Springs, ancient site, unique flora and fauna. The Israel Nature and Parks Authority has recently set up two large pools as a solution to the problems created by the decrease in the level of the Dead Sea and the drying out of habitats in the Reserve. The accessible path enables people with disabilities to get into the swimming pools in the open reserve.
Main points of interest:
Desert oasis flora and fauna
An ancient farm
A guided tour of the Hidden Reserve (please check when tours leave)
Spring water swimming pool
Lookout balcony near the entrance to the Reserve
Israel Nature and Parks Authority activities to improve visitor services and preserve the site
The Authority has set up a parking area at the site, toilets, changing rooms and a campsite, and put up illustrative signs. The Authority has laid out an accessible path to the archaeological site and the Tamar Pool, and has dug out pools in the closed reserve in order to deal with the problem of the decrease in the level of the Dead Sea. The Authority offers guided tours of the Reserve on a regular basis.
How to get here:
Travel south from Almog junction on the Dead Sea Road (Route 90). 3 km after Qumran turn left (east) into the Reserve.
Flowing springs burst forth between the HaAtakim Cliff and the beaches of the Dead Sea, with waters full of life flowing in clear rivulets towards the salty waters of the Dead Sea. Along their way the waters create a rich and unique world and a range of living habitats. This is the Einot Tsukim Nature Reserve (Ein Feshkha).
In terms of plantlife, the Tamarix nilotica and the Tamarix tetragyna dominate most of the area, thanks to their resistance to salts.
Closer to the water there is more riverbank growth, in particular the common reed and Typha domingensis.
The Juncus acutus and Juncus arabicus are also widespread - thin and sharp-stemmed bushes.
The wildlife here is unique. Four species of fish swim in the rivulets and pools: the iridescent toothcarp, the Dead Sea toothcarp, the blue tilapia, and the redbelly tilapia. The Dead Sea toothcarp is a local species which exists only in the springs around the Dead Sea.
Another unique animal is the weaver ant. The ant eats the sweet secretions (‘honey dew’) of the aphids that live in the trees.
The ants ‘milk’ the aphids, but also weave nests to protect them from predators. You can see the ‘dairies’ hanging from the Tamarix trees. They are around 20 cm long.
There are many birds in the Einot Tsukim Nature Reserve, including water and swamp birds around the spring. An interesting bird which nests in the Reserve is the Dead Sea sparrow. It builds its large nest in the Tamarix trees. There are also mammals living in the Reserve, mainly jackals and porcupines.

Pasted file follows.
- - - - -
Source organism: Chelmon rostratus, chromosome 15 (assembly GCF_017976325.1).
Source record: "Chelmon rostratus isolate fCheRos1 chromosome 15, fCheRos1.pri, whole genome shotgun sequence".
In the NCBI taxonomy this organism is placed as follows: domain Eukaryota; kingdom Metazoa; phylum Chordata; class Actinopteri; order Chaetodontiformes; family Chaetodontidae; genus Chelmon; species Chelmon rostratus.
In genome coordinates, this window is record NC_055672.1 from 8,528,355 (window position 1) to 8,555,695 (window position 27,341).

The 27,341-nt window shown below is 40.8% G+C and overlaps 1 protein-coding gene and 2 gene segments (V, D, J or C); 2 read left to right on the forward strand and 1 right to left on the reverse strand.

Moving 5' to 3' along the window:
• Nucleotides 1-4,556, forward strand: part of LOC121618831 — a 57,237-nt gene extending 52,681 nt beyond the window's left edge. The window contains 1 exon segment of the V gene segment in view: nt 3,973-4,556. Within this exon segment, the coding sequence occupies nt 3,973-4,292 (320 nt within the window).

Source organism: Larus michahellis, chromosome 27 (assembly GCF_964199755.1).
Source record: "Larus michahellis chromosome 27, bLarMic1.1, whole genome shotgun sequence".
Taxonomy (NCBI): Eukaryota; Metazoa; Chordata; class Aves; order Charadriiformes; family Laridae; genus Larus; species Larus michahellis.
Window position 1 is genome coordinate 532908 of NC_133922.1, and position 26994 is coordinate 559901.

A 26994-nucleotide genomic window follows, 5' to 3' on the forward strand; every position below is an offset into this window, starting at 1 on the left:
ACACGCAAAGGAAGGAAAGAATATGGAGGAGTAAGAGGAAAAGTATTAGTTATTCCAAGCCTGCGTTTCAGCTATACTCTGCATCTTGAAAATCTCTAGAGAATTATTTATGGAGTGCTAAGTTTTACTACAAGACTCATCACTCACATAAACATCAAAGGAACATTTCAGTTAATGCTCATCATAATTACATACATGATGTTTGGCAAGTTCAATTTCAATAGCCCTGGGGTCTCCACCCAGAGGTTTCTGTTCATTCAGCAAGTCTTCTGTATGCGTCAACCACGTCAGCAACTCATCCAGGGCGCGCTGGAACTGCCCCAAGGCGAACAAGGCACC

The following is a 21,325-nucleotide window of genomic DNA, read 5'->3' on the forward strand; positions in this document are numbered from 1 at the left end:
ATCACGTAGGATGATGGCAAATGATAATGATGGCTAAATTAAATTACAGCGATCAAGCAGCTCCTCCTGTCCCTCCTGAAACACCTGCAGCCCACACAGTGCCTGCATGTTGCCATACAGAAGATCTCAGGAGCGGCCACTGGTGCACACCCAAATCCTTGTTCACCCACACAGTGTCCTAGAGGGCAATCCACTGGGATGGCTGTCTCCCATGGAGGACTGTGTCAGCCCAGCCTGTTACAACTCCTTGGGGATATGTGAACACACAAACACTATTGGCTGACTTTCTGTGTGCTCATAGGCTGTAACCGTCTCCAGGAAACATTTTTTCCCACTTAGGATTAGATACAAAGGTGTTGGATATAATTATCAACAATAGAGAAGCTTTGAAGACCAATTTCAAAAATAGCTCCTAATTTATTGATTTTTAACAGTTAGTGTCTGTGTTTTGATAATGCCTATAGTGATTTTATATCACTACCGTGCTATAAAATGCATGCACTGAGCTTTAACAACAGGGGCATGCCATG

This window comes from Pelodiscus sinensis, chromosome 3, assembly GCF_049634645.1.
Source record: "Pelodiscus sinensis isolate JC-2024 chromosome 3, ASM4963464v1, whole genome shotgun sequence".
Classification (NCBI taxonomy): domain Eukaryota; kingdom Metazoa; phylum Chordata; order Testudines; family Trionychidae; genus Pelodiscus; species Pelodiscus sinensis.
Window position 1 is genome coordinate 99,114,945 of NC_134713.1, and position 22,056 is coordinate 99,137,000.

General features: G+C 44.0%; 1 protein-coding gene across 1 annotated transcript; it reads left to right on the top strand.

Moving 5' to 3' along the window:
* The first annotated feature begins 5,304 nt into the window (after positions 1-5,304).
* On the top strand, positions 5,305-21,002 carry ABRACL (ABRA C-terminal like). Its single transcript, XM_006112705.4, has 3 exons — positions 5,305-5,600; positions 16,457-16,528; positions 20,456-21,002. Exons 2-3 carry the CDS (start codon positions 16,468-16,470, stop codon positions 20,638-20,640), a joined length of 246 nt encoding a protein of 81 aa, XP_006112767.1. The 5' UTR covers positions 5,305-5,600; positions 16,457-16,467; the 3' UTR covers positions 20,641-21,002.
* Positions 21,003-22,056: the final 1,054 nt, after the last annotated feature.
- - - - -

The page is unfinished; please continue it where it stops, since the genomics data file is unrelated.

The Einot Tsukim Nature Reserve also includes the Hidden Reserve. This part of the Reserve can only be visited under the guidance of a staff member. In winter there are guided tours at fixed hours every weekend and on Jewish holidays.
1. Archaeological remains of a farm
The accessible path starts at the cash desk and continues south. After around 100 m it reaches a viewpoint overlooking an archaeological complex. Researchers have established that this was farm in the Second Temple period - from the Hasmoneans (130 BC) until the time of the Great Revolt (68 AD). The farm may have belonged to members of the Qumran sect, the authors of the Dead Sea Scrolls. In an excavation of the site in 1954, a two-storey building was uncovered, consisting of rooms surrounding a courtyard. A branched system for transporting water, as well as a collection pool and a settling pool, were found in the agricultural area. Based on recent excavations, archaeologist Yizhar Hirschfeld has concluded that the farm specialised in ‘persimmon oil’ for anointing and incense. It seems that the farm grew dates for the special date ‘honey’ that Jericho became famous for.
2. Tamar Pool
The accessible path reaches the Tamar Pool, a round and deep pool for paddling and wading. An electronic wheelchair lift is available to help people with impaired mobility to get into the water.
The Tamar Pool is open for swimming every day throughout July-August. From mid-March until the end of November the pool is open only on weekends and holidays. On days when the pool is open there is a lifeguarding service.
The accessible path goes as far as the Kaneh Pool and the Soof Lake, very close to the Tamar Pool.
3. Tsaftsafa Pool
The rest of the path is not wheelchair accessible.
We would recommend continuing a little way east to the Tsaftsafa Pool. Here a shallow rivulet flows next to Euphrates poplar trees, known for the range of the shapes of their leaves. There are picnic tables set up in shaded areas between the rivulets, and inside the rivulets the iridescent toothcarp (the males are blue and spotty) and the Dead Sea toothcarp (the males have two dark stripes on their tailfins) swim. These are not more than 7 cm long. Two larger species of fish are the blue tilapia and the redbelly tilapia.
On the way to the pools you can see a yellow sign which marks the level of the Dead Sea as it was in 1985. The distant view of the Sea today illustrates the sad state of affairs for the lake which is receding before our very eyes.
The Hidden Reserve
The Hidden Reserve can only be visited under the guidance of Israel Nature and Parks Authority staff. Tours leave regularly on weekends, and at other times you can book a tour in advance with the Reserve staff.
The tour of the Hidden Reserve is fascinating. Visitors will discover flowing rivulets, along with natural pools and subverted canyons in the clay-like landscape, wet plantlife and unique wildlife such as the weaver ant and rare species of fish.